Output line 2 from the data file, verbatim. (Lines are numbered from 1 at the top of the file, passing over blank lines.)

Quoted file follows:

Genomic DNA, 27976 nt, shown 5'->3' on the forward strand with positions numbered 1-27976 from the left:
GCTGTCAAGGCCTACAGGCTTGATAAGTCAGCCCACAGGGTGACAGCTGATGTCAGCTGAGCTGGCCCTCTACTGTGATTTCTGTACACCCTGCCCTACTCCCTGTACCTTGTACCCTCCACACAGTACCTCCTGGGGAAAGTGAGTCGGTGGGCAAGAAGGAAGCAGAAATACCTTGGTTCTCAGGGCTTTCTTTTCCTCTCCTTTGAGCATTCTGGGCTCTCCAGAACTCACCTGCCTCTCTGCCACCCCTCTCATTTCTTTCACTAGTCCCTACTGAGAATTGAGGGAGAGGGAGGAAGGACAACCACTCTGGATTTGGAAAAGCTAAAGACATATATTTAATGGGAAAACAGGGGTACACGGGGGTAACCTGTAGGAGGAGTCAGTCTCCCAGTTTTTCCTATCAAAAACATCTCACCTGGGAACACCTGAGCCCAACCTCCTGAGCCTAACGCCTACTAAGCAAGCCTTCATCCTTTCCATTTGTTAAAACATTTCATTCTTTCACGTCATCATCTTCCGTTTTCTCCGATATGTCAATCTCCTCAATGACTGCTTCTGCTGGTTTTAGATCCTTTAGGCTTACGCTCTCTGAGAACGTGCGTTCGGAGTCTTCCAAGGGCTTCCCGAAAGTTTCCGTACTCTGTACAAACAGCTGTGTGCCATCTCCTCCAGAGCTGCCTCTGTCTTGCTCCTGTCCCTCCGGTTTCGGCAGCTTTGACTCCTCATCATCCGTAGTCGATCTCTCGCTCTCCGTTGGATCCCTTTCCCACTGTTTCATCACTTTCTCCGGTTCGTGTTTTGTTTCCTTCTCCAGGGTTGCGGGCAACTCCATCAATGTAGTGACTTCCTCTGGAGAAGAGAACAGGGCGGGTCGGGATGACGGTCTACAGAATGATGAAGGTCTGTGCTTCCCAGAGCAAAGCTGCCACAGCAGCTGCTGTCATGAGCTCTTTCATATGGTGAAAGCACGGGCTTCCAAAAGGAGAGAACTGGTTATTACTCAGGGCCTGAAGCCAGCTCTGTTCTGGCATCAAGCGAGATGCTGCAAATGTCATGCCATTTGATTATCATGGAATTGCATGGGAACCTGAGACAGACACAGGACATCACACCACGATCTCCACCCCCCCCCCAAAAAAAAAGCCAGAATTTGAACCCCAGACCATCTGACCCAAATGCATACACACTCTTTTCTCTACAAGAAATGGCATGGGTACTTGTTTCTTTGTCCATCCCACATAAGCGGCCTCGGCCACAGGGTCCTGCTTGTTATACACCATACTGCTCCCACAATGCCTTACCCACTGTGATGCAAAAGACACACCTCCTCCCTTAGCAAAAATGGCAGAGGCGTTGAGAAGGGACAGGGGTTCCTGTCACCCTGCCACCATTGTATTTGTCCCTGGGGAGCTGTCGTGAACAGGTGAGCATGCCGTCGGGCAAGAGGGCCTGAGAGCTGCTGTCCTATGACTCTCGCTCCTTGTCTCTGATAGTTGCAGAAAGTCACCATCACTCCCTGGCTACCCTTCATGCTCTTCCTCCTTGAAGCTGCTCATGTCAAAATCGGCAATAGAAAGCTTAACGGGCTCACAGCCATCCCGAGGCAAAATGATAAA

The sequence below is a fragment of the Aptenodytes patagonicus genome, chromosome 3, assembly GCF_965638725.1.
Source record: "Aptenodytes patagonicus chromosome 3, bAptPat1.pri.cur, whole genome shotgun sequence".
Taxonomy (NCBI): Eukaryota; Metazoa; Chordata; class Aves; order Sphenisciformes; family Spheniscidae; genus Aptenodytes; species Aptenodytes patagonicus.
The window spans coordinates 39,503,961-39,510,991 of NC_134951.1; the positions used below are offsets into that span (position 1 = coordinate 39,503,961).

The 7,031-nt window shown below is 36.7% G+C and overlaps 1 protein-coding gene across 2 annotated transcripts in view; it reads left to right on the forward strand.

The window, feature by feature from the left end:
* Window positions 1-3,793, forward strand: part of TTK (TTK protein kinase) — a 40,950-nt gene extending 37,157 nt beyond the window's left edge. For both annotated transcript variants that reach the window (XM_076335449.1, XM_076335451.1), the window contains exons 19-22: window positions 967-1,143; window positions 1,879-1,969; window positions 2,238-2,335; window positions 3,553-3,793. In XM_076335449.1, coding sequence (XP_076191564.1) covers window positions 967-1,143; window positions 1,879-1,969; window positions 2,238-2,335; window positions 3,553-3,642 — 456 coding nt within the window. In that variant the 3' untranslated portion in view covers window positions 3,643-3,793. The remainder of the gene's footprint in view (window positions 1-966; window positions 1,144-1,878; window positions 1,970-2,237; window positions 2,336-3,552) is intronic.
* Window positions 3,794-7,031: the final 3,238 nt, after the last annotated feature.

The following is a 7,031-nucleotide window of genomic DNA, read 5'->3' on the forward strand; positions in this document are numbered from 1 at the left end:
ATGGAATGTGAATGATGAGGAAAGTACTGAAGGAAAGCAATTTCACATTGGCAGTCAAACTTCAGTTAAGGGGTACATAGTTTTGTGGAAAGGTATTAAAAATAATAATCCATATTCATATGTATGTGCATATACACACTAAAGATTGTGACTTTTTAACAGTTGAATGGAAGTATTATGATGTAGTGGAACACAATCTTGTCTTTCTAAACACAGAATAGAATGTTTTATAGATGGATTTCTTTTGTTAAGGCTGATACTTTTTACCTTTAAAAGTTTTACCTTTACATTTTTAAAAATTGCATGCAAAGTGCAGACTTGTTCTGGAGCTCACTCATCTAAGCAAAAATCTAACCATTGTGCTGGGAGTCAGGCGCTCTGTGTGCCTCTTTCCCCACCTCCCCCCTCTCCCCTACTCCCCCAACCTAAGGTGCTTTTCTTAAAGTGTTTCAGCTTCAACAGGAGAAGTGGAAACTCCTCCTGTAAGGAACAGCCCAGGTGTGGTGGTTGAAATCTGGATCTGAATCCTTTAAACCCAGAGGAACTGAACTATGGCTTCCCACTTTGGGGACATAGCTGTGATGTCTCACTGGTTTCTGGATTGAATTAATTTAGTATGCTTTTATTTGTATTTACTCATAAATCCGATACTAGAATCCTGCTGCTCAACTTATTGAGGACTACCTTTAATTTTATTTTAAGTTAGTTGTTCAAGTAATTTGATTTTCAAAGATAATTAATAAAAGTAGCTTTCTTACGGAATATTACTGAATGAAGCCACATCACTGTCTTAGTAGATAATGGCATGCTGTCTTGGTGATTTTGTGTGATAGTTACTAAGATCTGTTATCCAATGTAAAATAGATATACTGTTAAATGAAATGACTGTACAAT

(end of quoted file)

GCTGTCAAGGCCTACAGGCTTGATAAGTCAGCCCACAGGGTGACAGCTGATGTCAGCTGAGCTGGCCCTCTACTGTGATTTCTGTACACCCTGCCCTACTCCCTGTACCTTGTACCCTCCACACAGTACCTCCTGGGGAAAGTGAGTCGGTGGGCAAGAAGGAAGCAGAAATACCTTGGTTCTCAGGGCTTTCTTTTCCTCTCCTTTGAGCATTCTGGGCTCTCCAGAACTCACCTGCCTCTCTGCCACCCCTCTCATTTCTTTCACTAGTCCCTACTGAGAATTGAGGGAGAGGGAGGAAGGACAACCACTCTGGATTTGGAAAAGCTAAAGACATATATTTAATGGGAAAACAGGGGTACACGGGGGTAACCTGTAGGAGGAGTCAGTCTCCCAGTTTTTCCTATCAAAAACATCTCACCTGGGAACACCTGAGCCCAACCTCCTGAGCCTAACGCCTACTAAGCAAGCCTTCATCCTTTCCATTTGTTAAAACATTTCATTCTTTCACGTCATCATCTTCCGTTTTCTCCGATATGTCAATCTCCTCAATGACTGCTTCTGCTGGTTTTAGATCCTTTAGGCTTACGCTCTCTGAGAACGTGCGTTCGGAGTCTTCCAAGGGCTTCCCGAAAGTTTCCGTACTCTGTACAAACAGCTGTGTGCCATCTCCTCCAGAGCTGCCTCTGTCTTGCTCCTGTCCCTCCGGTTTCGGCAGCTTTGACTCCTCATCATCCGTAGTCGATCTCTCGCTCTCCGTTGGATCCCTTTCCCACTGTTTCATCACTTTCTCCGGTTCGTGTTTTGTTTCCTTCTCCAGGGTTGCGGGCAACTCCATCAATGTAGTGACTTCCTCTGGAGAAGAGAACAGGGCGGGTCGGGATGACGGTCTACAGAATGATGAAGGTCTGTGCTTCCCAGAGCAAAGCTGCCACAGCAGCTGCTGTCATGAGCTCTTTCATATGGTGAAAGCACGGGCTTCCAAAAGGAGAGAACTGGTTATTACTCAGGGCCTGAAGCCAGCTCTGTTCTGGCATCAAGCGAGATGCTGCAAATGTCATGCCATTTGATTATCATGGAATTGCATGGGAACCTGAGACAGACACAGGACATCACACCACGATCTCCACCCCCCCCCCAAAAAAAAAGCCAGAATTTGAACCCCAGACCATCTGACCCAAATGCATACACACTCTTTTCTCTACAAGAAATGGCATGGGTACTTGTTTCTTTGTCCATCCCACATAAGCGGCCTCGGCCACAGGGTCCTGCTTGTTATACACCATACTGCTCCCACAATGCCTTACCCACTGTGATGCAAAAGACACACCTCCTCCCTTAGCAAAAATGGCAGAGGCGTTGAGAAGGGACAGGGGTTCCTGTCACCCTGCCACCATTGTATTTGTCCCTGGGGAGCTGTCGTGAACAGGTGAGCATGCCGTCGGGCAAGAGGGCCTGAGAGCTGCTGTCCTATGACTCTCGCTCCTTGTCTCTGATAGTTGCAGAAAGTCACCATCACTCCCTGGCTACCCTTCATGCTCTTCCTCCTTGAAGCTGCTCATGTCAAAATCGGCAATAGAAAGCTTAACGGGCTCACAGCCATCCCGAGGCAAAATGATAAA